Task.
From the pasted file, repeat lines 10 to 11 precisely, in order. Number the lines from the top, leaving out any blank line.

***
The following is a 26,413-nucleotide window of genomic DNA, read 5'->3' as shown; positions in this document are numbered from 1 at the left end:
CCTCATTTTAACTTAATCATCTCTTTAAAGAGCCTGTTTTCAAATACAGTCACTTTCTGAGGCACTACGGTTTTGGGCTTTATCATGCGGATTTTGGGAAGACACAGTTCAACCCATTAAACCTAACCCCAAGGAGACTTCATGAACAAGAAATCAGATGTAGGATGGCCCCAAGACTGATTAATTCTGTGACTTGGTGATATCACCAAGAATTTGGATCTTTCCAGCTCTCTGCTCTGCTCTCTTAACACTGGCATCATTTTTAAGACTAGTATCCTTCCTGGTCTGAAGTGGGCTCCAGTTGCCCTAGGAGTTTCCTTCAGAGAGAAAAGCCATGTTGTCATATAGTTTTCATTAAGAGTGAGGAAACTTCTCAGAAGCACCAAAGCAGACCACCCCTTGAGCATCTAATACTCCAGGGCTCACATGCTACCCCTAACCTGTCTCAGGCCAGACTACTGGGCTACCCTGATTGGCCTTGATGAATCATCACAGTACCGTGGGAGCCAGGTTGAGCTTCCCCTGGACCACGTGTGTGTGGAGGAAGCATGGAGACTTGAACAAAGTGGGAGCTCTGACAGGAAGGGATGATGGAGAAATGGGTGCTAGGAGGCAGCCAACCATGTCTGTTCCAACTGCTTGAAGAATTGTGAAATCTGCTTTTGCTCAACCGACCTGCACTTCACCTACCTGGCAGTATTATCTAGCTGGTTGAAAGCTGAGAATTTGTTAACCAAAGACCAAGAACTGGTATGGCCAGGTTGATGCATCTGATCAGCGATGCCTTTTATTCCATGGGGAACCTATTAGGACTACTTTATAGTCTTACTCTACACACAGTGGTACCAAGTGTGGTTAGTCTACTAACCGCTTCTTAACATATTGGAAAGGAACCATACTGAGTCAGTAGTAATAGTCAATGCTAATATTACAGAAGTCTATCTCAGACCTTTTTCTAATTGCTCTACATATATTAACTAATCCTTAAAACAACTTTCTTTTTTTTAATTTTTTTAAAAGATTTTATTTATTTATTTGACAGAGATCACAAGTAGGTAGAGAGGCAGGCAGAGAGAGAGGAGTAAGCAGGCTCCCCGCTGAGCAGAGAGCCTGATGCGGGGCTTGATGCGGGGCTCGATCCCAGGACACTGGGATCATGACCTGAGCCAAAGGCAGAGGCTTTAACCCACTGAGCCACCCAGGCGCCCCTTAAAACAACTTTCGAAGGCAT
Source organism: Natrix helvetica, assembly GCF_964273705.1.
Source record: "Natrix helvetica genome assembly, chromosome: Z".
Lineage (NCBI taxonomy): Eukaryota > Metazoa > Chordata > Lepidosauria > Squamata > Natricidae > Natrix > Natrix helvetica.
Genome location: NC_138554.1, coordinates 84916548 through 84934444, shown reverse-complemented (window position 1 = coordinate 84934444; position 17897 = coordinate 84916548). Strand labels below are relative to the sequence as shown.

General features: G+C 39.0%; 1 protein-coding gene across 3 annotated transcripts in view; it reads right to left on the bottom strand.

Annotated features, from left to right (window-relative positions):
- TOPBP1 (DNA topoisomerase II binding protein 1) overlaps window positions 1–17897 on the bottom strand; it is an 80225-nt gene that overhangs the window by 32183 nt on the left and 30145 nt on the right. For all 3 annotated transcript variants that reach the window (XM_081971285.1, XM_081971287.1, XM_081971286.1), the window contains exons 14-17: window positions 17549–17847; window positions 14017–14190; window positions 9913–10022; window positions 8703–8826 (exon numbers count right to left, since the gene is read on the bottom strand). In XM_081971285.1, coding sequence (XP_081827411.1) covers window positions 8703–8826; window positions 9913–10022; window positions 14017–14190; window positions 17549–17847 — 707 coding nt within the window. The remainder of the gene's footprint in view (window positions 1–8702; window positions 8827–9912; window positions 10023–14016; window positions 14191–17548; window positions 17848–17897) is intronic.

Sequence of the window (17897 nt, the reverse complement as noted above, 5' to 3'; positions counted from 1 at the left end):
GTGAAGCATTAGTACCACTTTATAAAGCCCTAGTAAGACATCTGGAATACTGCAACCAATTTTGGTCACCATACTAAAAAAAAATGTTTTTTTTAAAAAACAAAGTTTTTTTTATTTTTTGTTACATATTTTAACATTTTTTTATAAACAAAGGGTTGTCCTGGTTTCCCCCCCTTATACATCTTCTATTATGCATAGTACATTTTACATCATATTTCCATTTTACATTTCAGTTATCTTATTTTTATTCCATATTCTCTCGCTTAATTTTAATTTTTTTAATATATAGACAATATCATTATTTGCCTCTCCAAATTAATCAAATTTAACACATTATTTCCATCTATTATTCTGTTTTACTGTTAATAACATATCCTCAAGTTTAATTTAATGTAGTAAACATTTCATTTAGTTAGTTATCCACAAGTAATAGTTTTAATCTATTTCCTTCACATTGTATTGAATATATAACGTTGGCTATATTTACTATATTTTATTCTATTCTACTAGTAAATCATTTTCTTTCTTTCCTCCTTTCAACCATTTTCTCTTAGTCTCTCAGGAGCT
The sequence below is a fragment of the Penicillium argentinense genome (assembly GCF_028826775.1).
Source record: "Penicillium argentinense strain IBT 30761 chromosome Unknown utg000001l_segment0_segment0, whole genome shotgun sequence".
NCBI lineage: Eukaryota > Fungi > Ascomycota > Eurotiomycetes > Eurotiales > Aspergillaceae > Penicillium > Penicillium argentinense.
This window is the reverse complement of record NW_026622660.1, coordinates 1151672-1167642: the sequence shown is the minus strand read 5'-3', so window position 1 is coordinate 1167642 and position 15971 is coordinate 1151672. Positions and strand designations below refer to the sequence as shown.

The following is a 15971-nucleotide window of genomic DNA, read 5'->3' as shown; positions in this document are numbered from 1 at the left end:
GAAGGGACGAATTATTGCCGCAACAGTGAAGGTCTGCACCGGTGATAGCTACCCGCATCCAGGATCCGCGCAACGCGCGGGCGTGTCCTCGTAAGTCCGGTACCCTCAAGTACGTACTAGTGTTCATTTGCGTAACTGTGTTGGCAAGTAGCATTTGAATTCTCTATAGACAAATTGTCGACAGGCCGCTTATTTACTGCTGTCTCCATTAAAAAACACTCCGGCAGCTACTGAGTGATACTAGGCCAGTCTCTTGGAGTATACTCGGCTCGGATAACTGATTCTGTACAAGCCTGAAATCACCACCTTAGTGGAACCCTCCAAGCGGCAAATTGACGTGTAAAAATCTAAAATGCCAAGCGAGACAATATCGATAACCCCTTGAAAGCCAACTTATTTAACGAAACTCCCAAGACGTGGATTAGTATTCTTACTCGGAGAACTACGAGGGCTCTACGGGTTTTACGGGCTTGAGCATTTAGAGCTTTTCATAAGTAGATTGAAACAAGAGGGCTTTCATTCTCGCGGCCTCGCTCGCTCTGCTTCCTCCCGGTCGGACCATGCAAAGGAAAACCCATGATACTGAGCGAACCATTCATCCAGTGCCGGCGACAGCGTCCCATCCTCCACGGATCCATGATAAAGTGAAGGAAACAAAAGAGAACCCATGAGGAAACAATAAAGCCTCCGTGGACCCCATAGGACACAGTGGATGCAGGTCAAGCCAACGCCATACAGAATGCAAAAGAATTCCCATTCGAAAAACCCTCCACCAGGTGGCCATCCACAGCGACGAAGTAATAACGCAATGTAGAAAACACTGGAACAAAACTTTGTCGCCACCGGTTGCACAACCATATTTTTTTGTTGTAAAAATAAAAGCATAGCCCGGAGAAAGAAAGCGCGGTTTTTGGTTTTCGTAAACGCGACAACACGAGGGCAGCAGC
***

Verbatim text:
Sequence of the window (17897 nt, the reverse complement as noted above, 5' to 3'; positions counted from 1 at the left end):
GTGAAGCATTAGTACCACTTTATAAAGCCCTAGTAAGACATCTGGAATACTGCAACCAATTTTGGTCACCATACTAAAAAAAAATGTTTTTTTTAAAAAACAAAGTTTTTTTTATTTTTTGTTACATATTTTAACATTTTTTTATAAACAAAGGGTTGTCCTGGTTTCCCCCCCTTATACATCTTCTATTATGCATAGTACATTTTACATCATATTTCCATTTTACATTTCAGTTATCTTATTTTTATTCCATATTCTCTCGCTTAATTTTAATTTTTTTAATATATAGACAATATCATTATTTGCCTCTCCAAATTAATCAAATTTAACACATTATTTCCATCTATTATTCTGTTTTACTGTTAATAACATATCCTCAAGTTTAATTTAATGTAGTAAACATTTCATTTAGTTAGTTATCCACAAGTAATAGTTTTAATCTATTTCCTTCACATTGTATTGAATATATAACGTTGGCTATATTTACTATATTTTATTCTATTCTACTAGTAAATCATTTTCTTTCTTTCCTCCTTTCAACCATTTTCTCTTAGTCTCTCAGGAGCT